Twin Peaks is returning. After years of teasing, and vague hints like “that gum you like is going to come back in style” being tweeted at the same time that Kyle Maclachlan’s Agent Dale Cooper first entered Twin Peaks long ago, show creators David Lynch and Mark Frost confirmed that the acclaimed series will return for a 9-episode limited run on Showtime in 2016.
The announcement was met with a cacophony of excitement. This is the news diehard fans have been anticipating for years, and it comes on the heels of a Blu-ray release that finally sates desires for the long-awaited but never released deleted scenes rumored about for over a decade.
But like any news of this nature, the bulletin was also met with a healthy dose of snark. Most people would love a return to Twin Peaks at its best. It’s one of the most influential shows of all time, one that hasn’t aged into oblivion. But can it measure up?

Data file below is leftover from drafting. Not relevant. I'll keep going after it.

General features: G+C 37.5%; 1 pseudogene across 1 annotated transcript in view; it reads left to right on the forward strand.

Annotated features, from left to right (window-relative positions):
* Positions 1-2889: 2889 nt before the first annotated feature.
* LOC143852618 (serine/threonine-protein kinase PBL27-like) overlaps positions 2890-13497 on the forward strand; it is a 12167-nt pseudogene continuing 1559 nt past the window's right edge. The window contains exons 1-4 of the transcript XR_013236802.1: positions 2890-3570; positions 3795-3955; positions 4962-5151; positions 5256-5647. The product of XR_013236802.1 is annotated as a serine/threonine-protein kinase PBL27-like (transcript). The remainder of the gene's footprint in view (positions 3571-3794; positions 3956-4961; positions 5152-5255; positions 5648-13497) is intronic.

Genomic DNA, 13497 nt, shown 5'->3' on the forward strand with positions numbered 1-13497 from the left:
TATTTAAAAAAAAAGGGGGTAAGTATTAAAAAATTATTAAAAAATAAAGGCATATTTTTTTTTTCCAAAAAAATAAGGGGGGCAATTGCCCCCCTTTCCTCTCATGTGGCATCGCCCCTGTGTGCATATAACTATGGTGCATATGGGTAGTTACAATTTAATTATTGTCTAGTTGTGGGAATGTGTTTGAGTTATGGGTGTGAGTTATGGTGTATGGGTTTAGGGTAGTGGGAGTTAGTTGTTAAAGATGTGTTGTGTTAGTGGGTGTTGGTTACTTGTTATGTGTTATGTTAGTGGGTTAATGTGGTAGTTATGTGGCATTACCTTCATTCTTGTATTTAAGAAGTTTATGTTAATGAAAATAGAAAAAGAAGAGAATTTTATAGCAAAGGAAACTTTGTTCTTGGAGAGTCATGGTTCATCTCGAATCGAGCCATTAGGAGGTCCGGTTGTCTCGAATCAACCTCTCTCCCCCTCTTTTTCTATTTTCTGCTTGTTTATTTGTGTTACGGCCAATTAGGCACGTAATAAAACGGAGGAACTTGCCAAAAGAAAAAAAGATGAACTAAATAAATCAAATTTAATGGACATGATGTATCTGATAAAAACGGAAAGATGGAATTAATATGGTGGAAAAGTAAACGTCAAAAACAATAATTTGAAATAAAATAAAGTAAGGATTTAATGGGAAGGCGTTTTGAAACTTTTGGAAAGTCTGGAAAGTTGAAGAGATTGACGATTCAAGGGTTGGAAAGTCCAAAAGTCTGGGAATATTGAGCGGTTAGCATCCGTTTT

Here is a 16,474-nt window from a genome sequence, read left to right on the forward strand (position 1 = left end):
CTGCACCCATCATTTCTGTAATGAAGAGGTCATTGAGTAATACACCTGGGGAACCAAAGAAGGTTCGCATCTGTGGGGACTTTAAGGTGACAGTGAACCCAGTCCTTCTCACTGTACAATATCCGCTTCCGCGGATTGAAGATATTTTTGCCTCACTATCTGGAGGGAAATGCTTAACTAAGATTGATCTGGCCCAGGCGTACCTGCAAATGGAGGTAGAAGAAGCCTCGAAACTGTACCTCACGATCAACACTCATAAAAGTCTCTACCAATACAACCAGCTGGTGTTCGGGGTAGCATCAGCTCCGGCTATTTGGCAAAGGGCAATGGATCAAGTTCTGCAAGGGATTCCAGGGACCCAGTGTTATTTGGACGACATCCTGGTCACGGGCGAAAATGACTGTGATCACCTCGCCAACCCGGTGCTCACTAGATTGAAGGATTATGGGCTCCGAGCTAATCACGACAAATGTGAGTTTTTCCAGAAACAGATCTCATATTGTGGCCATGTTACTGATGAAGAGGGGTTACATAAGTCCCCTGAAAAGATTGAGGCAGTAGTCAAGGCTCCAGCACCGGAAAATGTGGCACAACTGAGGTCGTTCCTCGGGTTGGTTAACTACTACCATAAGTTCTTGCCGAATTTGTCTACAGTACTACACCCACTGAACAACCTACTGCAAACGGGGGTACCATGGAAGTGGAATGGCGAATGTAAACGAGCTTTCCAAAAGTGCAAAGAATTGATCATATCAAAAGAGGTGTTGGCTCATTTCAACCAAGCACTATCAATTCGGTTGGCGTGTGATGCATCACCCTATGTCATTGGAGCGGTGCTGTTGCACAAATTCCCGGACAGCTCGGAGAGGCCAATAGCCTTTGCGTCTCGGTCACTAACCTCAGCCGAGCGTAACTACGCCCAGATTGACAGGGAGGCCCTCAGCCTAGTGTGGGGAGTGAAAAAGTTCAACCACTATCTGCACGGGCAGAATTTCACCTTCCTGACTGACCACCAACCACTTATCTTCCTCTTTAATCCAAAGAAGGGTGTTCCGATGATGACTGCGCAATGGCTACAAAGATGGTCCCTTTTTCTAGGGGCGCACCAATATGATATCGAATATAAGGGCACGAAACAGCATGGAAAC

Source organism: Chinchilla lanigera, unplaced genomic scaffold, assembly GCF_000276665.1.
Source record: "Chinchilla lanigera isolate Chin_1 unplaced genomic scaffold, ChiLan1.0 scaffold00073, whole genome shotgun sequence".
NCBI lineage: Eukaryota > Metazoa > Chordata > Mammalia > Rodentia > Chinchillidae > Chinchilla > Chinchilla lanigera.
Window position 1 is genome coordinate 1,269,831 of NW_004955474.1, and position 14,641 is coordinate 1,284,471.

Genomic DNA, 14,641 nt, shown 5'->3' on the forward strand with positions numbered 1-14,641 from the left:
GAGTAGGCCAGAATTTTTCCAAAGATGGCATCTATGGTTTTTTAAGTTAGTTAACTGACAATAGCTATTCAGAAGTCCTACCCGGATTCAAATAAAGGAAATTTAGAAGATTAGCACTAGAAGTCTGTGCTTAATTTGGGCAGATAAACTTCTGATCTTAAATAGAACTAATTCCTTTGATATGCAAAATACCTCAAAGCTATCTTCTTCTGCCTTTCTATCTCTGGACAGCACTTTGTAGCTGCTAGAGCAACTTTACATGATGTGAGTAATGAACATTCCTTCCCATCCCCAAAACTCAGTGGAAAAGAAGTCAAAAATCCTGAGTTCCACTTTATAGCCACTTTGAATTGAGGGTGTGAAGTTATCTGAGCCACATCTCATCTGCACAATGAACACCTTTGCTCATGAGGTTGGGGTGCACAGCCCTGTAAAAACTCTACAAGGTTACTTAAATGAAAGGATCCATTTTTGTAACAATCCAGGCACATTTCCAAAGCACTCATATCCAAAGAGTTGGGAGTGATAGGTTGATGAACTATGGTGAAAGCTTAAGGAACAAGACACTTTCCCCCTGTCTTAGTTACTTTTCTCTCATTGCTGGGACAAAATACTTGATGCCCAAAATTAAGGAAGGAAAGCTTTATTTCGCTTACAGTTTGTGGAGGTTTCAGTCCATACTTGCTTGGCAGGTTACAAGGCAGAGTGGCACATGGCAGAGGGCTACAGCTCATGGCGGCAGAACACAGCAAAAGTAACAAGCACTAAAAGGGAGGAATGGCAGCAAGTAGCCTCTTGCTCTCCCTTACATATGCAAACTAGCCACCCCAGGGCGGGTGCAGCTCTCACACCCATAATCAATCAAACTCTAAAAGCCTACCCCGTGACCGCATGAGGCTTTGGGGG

There are tons of reasons to be cautious. The show became a big old mess in its second season before being cancelled. David Lynch has a terrible track record when it comes to the TV Powers That Be embracing his vision (see: Mulholland Drive). Hollywood is thoroughly entrenched in a remake culture that misses more often than it hits the mark. Finally, servicing fervent fan bases has proven to be a tedious exercise in the familiar this year, between the fan-funded Veronica Mars and Wish You Were Here.
We won’t know until the new extension airs, but on the side of fandom, there are many reasons why this could work out beautifully. Here are seven.
1. It was destined to.
This isn’t the show that got a beautifully closed finale that would make a revisitation feel like one of those shows that got a killer series end, only to get picked up by another station and be a shell of its former self.